Chinese Authorities Detain Prominent ‘House’ Church Leaders, Members

Chinese Authorities Detain Prominent ‘House’ Church Leaders, Members
A woman walks to a Christian church in Beijing on April 17, 2011. All religious groups are required to register with the ruling Communist government and worship in officially sanctioned churches. The Beijing Christian Chongwenmen Church, first established in the 1870's by American Methodists and known as Asbury Church, is one of the largest Protestant churches in Beijing. (Frederic J. Brown/AFP/Getty Images)

BEIJING—Police have detained dozens of churchgoers and leaders of one of China’s most prominent Protestant “house” churches, congregation members and activists said, in the latest government action against unregistered religious groups.

Teams of police and state security officials in the southwestern city of Chengdu came to the homes of leaders and members of the Early Rain Covenant Church on Dec. 9 and detained them, according to church announcements sent to members and passed to Reuters by churchgoers and activists.

“The time has come. O, Lord! Did you not establish this church for this very purpose?” the church said in one of its announcements. “We will wait for Thee, as one keeping vigil waits for daybreak.”

More than 100 people are believed to have been detained, according to a church elder, who declined to be identified.

Neither the Chengdu nor national-level Public Security Ministries responded to faxed requests for comment.

Since Chinese leader Xi Jinping took office six years ago, the government has tightened restrictions on religions seen as a challenge to the authority of the ruling Communist Party.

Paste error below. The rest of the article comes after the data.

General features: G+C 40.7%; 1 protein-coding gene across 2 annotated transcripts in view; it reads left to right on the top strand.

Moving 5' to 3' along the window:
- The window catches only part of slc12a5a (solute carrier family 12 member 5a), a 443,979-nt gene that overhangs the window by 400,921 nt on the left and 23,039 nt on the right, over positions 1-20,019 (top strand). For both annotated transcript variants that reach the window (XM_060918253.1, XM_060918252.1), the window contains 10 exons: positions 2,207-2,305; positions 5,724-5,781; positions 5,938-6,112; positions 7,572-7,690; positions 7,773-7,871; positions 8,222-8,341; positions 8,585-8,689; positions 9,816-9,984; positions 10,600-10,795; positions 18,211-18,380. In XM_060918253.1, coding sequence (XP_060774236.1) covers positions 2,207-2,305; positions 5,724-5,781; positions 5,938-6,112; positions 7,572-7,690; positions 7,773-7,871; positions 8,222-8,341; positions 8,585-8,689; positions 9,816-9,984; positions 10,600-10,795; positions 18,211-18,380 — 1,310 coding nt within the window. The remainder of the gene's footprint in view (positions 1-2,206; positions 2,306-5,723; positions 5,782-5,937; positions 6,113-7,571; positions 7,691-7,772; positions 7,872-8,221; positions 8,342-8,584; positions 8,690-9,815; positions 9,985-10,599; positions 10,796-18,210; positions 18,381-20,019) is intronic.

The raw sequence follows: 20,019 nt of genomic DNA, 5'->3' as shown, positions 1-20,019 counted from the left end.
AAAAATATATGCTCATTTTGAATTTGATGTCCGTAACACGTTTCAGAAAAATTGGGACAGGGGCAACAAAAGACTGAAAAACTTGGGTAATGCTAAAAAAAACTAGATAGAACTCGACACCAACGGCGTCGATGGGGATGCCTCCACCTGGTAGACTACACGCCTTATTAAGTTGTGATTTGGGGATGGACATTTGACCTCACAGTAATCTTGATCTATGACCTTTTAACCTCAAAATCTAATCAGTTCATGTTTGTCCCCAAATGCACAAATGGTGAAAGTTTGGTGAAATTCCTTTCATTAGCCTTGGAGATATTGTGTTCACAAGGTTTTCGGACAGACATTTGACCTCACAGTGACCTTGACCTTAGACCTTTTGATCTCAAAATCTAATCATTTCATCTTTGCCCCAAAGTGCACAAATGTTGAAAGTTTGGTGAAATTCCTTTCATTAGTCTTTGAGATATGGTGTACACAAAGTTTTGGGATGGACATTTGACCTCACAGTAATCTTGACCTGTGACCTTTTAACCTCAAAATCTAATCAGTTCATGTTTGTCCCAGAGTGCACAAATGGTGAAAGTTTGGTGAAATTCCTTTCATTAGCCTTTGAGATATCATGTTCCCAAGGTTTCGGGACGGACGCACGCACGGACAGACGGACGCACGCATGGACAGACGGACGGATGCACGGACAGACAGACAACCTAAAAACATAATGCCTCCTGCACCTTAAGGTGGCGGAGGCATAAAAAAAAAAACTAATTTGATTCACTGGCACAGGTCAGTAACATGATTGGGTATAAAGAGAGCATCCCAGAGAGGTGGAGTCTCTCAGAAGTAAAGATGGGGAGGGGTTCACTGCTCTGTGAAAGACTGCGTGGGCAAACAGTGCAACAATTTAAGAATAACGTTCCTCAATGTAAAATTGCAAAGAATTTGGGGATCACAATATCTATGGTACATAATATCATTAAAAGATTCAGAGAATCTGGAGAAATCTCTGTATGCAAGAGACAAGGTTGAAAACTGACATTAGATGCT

The Chinese regime requires that all places of worship register and submit to government oversight, but some churches have declined to register, for various reasons.

The Early Rain Church is one of the best known unregistered “house” churches in China.

Members of the church have been unable to contact Pastor Wang Yi, the church’s founder, or his wife, and church groups on the instant messaging platform WeChat also were blocked, the church said in an announcement. Reuters was unable to reach Wang for comment.

Beijing-based journalist Ian Johnson, who wrote about Wang and his congregation in his 2017 book, “The Souls of China,” said on Twitter that the crackdown was “really disturbing news.”

“I’m afraid this is part of a bigger crackdown on unregistered Christian churches as the government pushes its efforts to dominate society,” he wrote.

Police told Zhang Xianchi, 84, a well-known author and church member, not to visit the church, because it had been “outlawed” and that all its top leaders had been detained, according to an account from Zhang shared with Reuters by church members.

A video posted online by activists in China and overseas, which Reuters was unable to independently verify, showed a group of about a dozen plainclothes policemen taking church-goers away from a meeting. In the footage, police told a woman they were taking a man to the municipal public security bureau to be investigated, while a child cried in the background.

Churches across China have been under growing pressure to register since a new set of regulations to govern religious affairs came into effect in February and increased punishments for unofficial churches.

By Christian Shepherd